|Merrifield 420 with variables|
In 2016, finishing in early 2017, I followed some of the same medieval recipes I followed in 2015 - as well as some new ones - this time using the 'correct' alum and lye as well as a more acidic vinegar.
Adrienne's Experiment steps:
Suit up with nitrile gloves, goggles over glasses and N95 dust mask!
We're dealing with some toxic chemicals here: please don't breathe in lye or alum. They are harmful to your skin, and buckthorn berries are toxic. Try to keep your experiment equipment distinct and separate from your cooking gear. Trying to stick to a budget? Go to 2nd hand stores! Reduce, reuse, recycle!
I found another instruction in Merrifield's Original Treatises in the Bolognese MS De Fiendis Veridibus to make green from buckthorn berries. It is one that I know other pigment makers have attempted, like my laurel, Mistress Isabel. Here are some of her early attempts and notes.
This is a picture of Merrifield's Translation of the medieval source:
|Bolognese MS De Fiendis Veridibus (Merrifield 420)|
Like my laurel, I tried the first instructions, crushing the berries with gloved hands in a glass 'vase'. I left them in a closed glass jar under the artificial "sun" of a red 60 watt heat lamp and found, like her, that the juice did not 'rise above the berries'. After five days, it only continued drying out. I closed the ball jar and ran away to do other things for a while.
Almost three weeks later, on the ninth of December 2016, I noted a strong winy smell when I opened the jar. My notes indicate that when I measured the system (jar, berries and lid with label) on 12/9/16 it had lost less than 4g from evaporation from the first time I measured the system but my scale seems to go up or down without ever stabilizing sometimes and I suspect that it's more than just wind, breath or random evaporation. Some day I'll have to replace it. For now I just carried on.
To the winy berries I added 10.39g of distilled water (DW) to the jar, trying to rinse down the drip I had left from scraping juice from my gloves after crushing the berries initially. That was a little more DW than I intended but I got a little carried away trying to rinse the drip off. After rehydrating the berries I scraped the rest of the drip down then stirred it with a plastic fork and left it to sit and re-saturate until 12/22/16.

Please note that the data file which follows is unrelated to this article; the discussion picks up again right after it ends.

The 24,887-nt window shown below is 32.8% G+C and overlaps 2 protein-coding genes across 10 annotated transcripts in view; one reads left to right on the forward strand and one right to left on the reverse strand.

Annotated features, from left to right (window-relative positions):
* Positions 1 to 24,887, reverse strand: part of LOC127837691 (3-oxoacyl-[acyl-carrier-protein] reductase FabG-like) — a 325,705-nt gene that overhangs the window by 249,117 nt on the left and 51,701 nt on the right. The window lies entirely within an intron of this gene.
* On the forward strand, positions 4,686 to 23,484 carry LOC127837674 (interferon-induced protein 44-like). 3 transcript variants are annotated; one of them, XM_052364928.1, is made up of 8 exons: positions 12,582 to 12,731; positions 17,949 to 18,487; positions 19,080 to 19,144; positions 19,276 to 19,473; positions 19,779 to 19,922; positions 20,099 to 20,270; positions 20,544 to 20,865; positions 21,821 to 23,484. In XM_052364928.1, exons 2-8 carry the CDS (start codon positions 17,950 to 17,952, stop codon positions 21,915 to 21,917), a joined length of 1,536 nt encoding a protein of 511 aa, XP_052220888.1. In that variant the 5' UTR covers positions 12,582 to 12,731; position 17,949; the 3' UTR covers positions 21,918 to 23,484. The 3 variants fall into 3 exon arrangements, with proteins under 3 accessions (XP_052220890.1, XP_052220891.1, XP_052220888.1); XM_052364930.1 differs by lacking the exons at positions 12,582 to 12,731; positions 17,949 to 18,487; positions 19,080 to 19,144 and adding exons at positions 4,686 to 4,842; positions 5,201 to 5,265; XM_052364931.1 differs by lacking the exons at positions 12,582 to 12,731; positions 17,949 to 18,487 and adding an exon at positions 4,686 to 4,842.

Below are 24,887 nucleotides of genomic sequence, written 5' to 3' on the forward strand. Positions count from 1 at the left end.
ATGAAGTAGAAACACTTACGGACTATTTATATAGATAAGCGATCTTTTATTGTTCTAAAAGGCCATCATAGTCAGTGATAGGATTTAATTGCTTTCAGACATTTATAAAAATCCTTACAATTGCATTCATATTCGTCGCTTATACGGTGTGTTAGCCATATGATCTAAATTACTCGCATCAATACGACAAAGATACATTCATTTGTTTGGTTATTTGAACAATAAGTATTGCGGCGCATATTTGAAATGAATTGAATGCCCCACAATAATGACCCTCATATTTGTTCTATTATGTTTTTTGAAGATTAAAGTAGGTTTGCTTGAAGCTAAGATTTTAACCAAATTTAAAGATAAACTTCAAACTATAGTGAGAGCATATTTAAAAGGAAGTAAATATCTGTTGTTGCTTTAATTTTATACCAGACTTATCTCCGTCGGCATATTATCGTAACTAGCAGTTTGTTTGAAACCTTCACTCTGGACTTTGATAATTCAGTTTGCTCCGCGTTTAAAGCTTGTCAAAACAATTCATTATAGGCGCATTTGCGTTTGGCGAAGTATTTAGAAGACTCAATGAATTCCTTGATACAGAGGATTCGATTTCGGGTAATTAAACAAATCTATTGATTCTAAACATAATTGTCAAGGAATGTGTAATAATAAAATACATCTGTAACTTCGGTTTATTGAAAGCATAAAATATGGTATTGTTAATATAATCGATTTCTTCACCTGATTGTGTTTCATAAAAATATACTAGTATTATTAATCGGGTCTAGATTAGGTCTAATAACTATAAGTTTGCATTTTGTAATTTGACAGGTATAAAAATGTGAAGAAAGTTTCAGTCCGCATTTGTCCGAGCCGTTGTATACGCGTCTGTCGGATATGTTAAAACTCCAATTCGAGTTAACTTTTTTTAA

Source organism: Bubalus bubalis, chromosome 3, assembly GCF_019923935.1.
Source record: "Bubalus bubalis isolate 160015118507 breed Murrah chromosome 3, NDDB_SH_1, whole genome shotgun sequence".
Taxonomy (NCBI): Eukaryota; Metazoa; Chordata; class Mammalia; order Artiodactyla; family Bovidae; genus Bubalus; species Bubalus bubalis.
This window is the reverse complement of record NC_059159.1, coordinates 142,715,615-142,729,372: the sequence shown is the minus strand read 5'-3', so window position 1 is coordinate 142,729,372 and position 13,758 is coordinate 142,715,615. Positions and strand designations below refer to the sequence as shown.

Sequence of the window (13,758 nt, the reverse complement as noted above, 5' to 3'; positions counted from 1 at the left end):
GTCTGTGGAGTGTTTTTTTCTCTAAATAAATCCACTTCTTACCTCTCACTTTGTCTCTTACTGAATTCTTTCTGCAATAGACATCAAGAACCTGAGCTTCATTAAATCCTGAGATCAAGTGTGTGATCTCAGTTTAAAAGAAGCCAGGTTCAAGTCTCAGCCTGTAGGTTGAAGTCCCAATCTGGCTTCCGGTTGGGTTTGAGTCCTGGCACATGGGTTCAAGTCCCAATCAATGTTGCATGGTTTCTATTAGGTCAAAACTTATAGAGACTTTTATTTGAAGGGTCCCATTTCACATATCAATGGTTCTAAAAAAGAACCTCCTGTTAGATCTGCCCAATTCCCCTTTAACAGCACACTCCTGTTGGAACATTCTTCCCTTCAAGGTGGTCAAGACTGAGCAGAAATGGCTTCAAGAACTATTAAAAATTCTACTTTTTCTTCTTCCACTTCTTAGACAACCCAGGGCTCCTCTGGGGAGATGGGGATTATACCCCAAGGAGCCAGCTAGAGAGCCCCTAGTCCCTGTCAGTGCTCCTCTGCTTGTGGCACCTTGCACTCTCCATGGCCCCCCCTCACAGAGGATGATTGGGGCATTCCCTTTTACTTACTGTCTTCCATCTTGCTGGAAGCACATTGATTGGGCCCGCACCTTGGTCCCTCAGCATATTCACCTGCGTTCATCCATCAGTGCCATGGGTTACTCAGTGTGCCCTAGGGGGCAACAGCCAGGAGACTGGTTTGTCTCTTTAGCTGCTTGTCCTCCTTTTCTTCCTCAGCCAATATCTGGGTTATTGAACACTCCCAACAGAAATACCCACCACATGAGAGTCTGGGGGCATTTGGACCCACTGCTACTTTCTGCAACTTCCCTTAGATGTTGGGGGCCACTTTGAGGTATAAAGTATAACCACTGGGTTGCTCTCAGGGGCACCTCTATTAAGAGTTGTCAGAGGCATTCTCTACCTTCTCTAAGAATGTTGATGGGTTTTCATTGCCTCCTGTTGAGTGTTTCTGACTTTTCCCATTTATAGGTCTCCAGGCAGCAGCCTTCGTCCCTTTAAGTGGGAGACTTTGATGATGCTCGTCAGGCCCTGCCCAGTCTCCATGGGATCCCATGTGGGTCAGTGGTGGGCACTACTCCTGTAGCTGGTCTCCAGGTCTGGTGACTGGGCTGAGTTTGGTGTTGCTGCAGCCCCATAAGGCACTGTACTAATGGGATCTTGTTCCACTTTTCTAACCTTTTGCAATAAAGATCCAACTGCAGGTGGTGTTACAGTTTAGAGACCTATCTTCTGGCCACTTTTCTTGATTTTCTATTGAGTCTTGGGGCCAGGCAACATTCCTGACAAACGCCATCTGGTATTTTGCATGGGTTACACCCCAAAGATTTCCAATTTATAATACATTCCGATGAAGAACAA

I boiled a piece of previously used and washed cheese cloth to sterilize and pre-moisten it to strain the juice from the berries. I sterilized a new ball jar for the forthcoming juice then poured the berries from the old jar into my clean, moistened cheese cloth in the new clean jar, then picked up the berries by the four corners of the cloth and squeezed out the juice through the cheesecloth with a gloved hand. The moistened berries yielded 20.68g of juice. I noted that when I squeezed them out there was a little juice that squirted into the sink from between my fingers and that some was left on my gloves again too.
From Mistress Isabel's notes and my own research I discovered that a cursory search reveals that a few quattrini finds weigh somewhere between 0.39 and 0.6g. A note in Merrifield explains their value but doesn't discuss their mass (Merrifield 420).
Wanting to see immediate results and wondering what would happen if I skipped steps, I swirled the jar for a while then painted out some of the juice with commercially available gum Arabic and a few drops of distilled water. I then proceeded to introduce other variables such as calcium carbonate and lye to compare the results.
|First Results Merrifield 420|
The buckthorn juice alone with rock alum mixed with a little commercial gum Arabic (as a binder) and a little distilled water painted out reddish and turned blue as it dried on Strathmore bristol (vellum finish).
The medieval manuscript suggests "distemper it with clear lye..." if it dries up. I wondered what adding other carbonate containing chemicals might reveal and tried a trial in clam shell (rather than the plastic wells of my palette), a pinch of lye, K2CO3 as well as a pinch of crushed eggshell. The two calcium carbonate sources revealed an immediate gentle sap green and the lye an olive tone.
By the next week the blue had turned dark green. Further experiments with the colors in the palette can be seen in the next blog post.